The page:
One thing to note is that the Python is rather... odd. There are the six regex operations that can be performed on a string which are both unique and finite. By using namedtuple I was able to create the same structure as the Haskell data or Rust enum operation, and with clever use of Python's reflection capabilities I was likewise able to make Python do something like Haskell or Rust's pattern-matching, using dictionaries. The result is, to my eye, pleasing, but I've been told it's "not very Pythonic."

Easier to maintain, at any rate.

Are we done here?

That's... really the twelve thousand dollar question now, isn't it? I've finished sections one and two; the third section is about adopting this framework to recursive regular expressions, which I'm already somewhat proficient in from working with Darais' Racket implementation. So there are a couple of different ways I could go about this:

I could just keep plugging away

I could proceed as I have been, implementing:

  • Heavyweights using Brzozowski in Haskell
  • Heavyweights using Brzozowski in Rust
  • Recursive Regular Expressions in Haskell
  • Recursive Regular Expressions in Rust
  • Recursive Brzozowski Regular Expressions

I could show it works in C++

I could combine what I did with the Python implementation and my limited (very limited) C++ knowledge and try to port one of the Rigged Glushkov engines to C++. The state-of-the-art in C++ unicode support looks absolutely terrifying, though.

I could add to the feature set: incremental regular expressions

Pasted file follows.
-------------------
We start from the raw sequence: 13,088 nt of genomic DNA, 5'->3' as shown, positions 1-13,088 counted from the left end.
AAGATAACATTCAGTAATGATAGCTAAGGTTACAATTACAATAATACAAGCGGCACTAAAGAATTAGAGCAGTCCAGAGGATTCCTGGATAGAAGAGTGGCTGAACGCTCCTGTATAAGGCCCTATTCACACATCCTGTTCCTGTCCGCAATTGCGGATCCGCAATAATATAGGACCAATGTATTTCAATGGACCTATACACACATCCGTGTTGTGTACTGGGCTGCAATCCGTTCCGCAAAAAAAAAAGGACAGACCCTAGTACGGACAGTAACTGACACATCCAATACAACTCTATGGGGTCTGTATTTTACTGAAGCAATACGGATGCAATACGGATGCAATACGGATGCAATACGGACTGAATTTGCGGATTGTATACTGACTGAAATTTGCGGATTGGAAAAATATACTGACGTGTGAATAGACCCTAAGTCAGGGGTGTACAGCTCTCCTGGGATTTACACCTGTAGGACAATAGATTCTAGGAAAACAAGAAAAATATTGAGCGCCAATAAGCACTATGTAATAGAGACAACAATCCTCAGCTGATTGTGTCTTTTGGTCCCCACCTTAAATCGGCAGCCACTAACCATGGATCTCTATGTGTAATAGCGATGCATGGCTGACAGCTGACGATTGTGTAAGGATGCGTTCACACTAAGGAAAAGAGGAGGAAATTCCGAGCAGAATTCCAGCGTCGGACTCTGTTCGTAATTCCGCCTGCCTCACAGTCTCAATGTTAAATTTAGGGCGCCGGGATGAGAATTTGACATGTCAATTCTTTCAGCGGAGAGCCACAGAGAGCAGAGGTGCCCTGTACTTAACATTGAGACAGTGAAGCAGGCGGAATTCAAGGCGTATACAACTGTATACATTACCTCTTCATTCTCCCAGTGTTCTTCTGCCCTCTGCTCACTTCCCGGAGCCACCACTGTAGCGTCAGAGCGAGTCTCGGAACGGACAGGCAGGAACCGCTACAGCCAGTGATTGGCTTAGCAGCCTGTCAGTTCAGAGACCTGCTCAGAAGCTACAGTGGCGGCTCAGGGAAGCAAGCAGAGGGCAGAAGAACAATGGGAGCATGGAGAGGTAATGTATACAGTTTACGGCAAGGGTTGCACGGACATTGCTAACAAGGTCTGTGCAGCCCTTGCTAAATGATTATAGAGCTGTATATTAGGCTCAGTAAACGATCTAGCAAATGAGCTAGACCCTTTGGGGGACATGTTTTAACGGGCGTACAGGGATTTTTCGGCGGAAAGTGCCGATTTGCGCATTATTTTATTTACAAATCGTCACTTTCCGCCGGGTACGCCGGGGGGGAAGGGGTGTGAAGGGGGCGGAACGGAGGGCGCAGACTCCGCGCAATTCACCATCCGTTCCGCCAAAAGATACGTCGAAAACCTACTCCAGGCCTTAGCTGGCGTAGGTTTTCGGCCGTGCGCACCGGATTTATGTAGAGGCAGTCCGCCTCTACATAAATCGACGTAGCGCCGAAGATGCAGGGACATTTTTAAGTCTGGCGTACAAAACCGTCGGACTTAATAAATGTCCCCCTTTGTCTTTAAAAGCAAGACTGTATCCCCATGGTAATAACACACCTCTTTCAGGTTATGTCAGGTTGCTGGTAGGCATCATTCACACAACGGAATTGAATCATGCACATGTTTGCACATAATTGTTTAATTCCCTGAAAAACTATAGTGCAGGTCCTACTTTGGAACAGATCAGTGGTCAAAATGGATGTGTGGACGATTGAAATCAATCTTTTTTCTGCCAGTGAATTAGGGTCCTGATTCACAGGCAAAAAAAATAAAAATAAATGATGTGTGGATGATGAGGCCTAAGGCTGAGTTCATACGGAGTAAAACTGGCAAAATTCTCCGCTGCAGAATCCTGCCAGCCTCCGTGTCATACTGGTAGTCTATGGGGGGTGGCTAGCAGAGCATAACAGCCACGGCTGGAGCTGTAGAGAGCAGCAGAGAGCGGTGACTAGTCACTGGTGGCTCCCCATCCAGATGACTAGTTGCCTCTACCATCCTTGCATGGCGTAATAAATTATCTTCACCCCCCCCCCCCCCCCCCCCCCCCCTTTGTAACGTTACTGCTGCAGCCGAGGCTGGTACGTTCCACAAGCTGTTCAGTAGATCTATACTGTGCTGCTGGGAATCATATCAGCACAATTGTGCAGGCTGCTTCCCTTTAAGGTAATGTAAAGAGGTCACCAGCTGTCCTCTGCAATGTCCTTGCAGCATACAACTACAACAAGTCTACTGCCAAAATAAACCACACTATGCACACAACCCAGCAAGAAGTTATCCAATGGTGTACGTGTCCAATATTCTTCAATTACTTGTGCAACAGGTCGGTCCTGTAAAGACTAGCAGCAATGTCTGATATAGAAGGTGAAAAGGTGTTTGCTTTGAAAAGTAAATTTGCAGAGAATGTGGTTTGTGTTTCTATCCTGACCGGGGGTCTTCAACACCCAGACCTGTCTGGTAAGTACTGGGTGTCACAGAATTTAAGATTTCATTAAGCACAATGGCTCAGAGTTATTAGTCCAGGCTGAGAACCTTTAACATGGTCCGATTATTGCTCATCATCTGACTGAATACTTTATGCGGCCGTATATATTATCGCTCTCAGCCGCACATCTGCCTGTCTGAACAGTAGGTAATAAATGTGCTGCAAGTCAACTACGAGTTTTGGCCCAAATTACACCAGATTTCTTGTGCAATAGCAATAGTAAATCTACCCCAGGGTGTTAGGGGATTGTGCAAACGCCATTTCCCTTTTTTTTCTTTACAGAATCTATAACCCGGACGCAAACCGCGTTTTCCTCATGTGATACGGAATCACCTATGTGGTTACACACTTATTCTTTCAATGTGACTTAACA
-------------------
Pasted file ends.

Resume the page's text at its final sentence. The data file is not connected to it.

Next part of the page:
One of the big changes I made in Rust was that, toward the end, I changed the input value from an Iteratable to an Iterator, thus simplifying the API. I want to do the same thing for the output, that is, I want the receiver to get not just a semiring containing a set, but to get instead an iterator that produces elements from the semiring as they're produced, in order. I want to create an incremental regular expression.

I could add to the feature set: compile-time regular expressions

In the paper that started this whole thing, Owens, Reppy & Turon showed (Section 3.3) that Brzozowski's algorithm can produce static DFAs, and that high-performance compile-time regular expressions are possible. Combined with Rust's Procedural Macros and the iterator ideas above, this could lead to static regular expressions becoming a first-class data type next to the container library.

I could add to the feature set: compile-time bitmapped regular expressions

Fritz Henglein has a paper in which he discusses Bit Coded Regular Expressions, which look fairly adaptable. BCRE requires that you not have character classes in your regular expression library (no "\w+", no "{Number}", and no "." operator!), but in exchange what you get is an insanely fast regular expression matching algorithm that stores and outputs its results as a bitmap, which happens to make "I found X" vs "I found Y" incredibly cheap on modern hardware; the engine knows which bitmap corresponds to which sequence exactly. This speed is exactly what you need to analyze the terabytes of data that flow through a modern logging engine.